Why We Cheat

At root, cheating is usually not about our current relationship or a shiny new lover. It’s about our self-image.

Why We Cheat

by Nicole Casanova

photo courtesy of Daring Wanderer

filed under Advice, Sex

Cheating is a painful topic for all of us. Our varying viewpoints land us somewhere between zero tolerance and don’t-ask-don’t-tell, and the definition of cheating runs the gamut from “emotional affairs” to kissing to oral to intercourse. But no matter what degree of infidelity, there’s a universal root cause that starts—no surprise—in our own minds.

The truth is that most of us walk around this world feeling like we are not enough in some area or another. This poses its own set of problems for the single person—lack of self-esteem, playing small, and burrowing into our comfort zones. But for a partner in a committed relationship, it can also devastate the healthy ecosystem of our connection to one another.

We each experience certain automatic triggers that set off our insecurities. And when something inevitably launches this feeling of inner lack, we tend to lean on our partner, that special person whom we share our most vulnerable self with, to validate us. We want them to convince us: Yes, you are enough just as you are.

The foundational flaw with this approach is that it will ultimately fail every time, no matter how much they love us or how fabulous they are with words. Because it’s impossible to convince ourselves of something we don’t experience to be true in our own bodies. More importantly, it’s not a partner’s job to make us feel better about our insecurities. Their only job is to love us.

So when the quick fix from our partner fails, we start imagining how we can do so much better, how they’re not really good enough for us. Or we might start thinking, they’re going to leave us anyway so we might as well start looking for someone else. We begin lusting after someone we used to work with, stalking them on Facebook. Or we dress up and go out barhopping with friends, fishing for admiration. Or we start paying more attention to that really cute co-worker. And little by little, we establish a habit of looking elsewhere for the attention we need to keep our insecurities at bay. Whether a fantasy, virtual flirtation, or a full-fledged affair, it all begins in our minds.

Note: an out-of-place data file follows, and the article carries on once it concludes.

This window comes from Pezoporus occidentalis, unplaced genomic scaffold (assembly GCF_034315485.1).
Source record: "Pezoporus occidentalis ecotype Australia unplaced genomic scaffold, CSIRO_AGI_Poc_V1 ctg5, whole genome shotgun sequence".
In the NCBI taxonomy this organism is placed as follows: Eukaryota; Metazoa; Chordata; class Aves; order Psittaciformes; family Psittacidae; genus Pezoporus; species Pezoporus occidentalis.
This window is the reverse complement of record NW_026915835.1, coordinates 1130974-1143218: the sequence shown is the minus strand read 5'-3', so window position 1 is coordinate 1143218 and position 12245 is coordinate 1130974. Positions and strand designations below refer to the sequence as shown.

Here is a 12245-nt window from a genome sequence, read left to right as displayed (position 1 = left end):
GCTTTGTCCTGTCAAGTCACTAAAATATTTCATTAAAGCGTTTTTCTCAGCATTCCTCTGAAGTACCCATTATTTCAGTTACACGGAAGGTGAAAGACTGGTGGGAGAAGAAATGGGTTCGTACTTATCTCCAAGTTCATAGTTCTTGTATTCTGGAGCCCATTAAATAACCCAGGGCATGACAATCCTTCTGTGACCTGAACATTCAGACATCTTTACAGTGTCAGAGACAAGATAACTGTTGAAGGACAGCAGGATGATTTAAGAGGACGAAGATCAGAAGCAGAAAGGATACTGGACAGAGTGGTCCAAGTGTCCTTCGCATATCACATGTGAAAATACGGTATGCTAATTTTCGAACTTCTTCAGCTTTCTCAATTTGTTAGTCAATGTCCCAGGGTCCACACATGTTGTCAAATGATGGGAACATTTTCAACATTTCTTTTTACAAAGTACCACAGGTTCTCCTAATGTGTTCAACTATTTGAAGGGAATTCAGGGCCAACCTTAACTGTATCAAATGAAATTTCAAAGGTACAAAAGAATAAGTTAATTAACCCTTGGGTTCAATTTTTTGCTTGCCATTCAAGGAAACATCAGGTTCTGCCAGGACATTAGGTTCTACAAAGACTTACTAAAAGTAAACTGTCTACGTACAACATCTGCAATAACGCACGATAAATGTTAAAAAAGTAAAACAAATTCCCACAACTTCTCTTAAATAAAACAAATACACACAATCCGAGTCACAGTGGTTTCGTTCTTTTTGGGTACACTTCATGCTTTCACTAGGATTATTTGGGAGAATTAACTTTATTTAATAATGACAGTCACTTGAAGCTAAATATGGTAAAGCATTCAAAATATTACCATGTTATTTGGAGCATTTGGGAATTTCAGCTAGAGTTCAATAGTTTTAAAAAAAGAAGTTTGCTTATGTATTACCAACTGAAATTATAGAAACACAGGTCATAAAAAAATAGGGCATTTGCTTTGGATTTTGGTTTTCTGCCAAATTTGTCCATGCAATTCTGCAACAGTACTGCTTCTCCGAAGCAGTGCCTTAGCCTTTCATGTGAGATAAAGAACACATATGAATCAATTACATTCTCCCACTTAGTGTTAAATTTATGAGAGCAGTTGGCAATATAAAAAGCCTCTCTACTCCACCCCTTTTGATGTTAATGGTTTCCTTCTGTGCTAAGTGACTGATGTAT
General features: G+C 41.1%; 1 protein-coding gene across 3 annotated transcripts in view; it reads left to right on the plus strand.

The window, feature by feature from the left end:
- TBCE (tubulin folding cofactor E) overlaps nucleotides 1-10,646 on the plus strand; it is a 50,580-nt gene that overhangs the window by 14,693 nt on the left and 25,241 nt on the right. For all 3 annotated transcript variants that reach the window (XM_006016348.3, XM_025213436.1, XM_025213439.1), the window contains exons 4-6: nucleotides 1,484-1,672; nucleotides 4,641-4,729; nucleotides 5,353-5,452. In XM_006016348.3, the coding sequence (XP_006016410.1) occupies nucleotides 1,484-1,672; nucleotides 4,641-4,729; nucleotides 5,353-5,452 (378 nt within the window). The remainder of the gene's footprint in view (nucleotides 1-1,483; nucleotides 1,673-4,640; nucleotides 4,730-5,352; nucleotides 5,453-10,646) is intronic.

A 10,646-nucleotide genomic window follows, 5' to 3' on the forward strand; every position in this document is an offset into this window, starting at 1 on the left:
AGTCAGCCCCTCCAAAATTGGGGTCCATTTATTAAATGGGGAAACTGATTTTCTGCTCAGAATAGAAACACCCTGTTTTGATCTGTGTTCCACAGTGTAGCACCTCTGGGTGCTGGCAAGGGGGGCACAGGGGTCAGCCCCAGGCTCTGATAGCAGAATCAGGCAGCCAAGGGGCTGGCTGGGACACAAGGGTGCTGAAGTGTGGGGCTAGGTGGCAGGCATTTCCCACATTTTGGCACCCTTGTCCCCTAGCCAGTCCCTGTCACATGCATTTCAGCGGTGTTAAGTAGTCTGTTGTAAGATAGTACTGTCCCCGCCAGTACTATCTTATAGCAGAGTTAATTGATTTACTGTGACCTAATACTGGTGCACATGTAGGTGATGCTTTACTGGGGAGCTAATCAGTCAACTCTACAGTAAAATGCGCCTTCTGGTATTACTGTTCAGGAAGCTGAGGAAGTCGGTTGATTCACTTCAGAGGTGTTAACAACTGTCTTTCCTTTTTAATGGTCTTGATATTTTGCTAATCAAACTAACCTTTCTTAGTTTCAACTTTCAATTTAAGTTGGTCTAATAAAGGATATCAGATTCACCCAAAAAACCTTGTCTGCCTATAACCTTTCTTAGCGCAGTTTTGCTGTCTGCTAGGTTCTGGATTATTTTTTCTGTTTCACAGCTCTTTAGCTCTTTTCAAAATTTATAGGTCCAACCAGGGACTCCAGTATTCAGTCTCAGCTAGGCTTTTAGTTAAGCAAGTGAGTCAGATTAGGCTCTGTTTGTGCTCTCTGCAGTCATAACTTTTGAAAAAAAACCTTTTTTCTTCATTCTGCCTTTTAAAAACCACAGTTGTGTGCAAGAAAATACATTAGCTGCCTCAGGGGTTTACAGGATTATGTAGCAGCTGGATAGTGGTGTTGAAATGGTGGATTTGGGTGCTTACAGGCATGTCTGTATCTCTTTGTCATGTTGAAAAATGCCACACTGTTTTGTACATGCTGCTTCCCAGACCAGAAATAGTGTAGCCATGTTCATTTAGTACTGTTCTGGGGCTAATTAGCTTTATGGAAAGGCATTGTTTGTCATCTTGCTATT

To uproot this threat to any healthy relationship, we can turn toward our insecurities and work with them head on. The more we familiarize ourselves with the fear of being unworthy and what triggers it, the more skilled we become at distinguishing between real dissatisfaction in a relationship versus personal insecurities that may be running the show.

Carve out 10 minutes each week to brainstorm the following inquiry: Where have I been feeling “not enough” lately?

Do you feel boring in the bedroom, unproductive at work or lazy on the weekends, for example? What experiences trigger this icky feeling that you are lacking something? Be specific. For example, “When my partner doesn’t return my text right away, I feel unwanted.”

If self-awareness is the first step to healing our cheating thoughts, the antidote is valuing your greatest assets. What makes you more brilliant and beautiful than anyone else on the planet? This is not as tall of an order as it sounds. We tend to base our sense of worth on our looks, our numbers, our performance, our social status, but the most extraordinary treasure we have is actually the unique light of our individuality.

To get a taste of your insecurity antidote, ask yourself, “What is the most frequent compliment I receive?” Hint: It’s not your smile or your shoes. It’s much deeper than that, and you take it with you wherever you go. It’s what makes you especially you. It might be your sparkling enthusiasm, your freedom-loving personality or your calming, comforting presence. Whatever it is begin to polish up this priceless gem inside of you and watch all of your relationships flourish in the glimmer of your gift.

Nicole Casanova, the founder of Polished Personal Development, helps her coaching clients in committed partnerships to understand the true cause of their dissatisfaction and to build more meaningful and joyful relationships and lives.



  • C Lopez
    Posted at 03:19h, 21 April Reply

    I think this really captures a fundamental problem in our society: lack of looking within to understand problems and instead try to blame it on things around us. I agree that introspection and “knowing yourself” is key to freedom from attachments that drive us away from happiness.

  • Nicole Casanova
    Posted at 21:22h, 23 April Reply

    Thanks for your comment @ C LOPEZ. That’s deep:)

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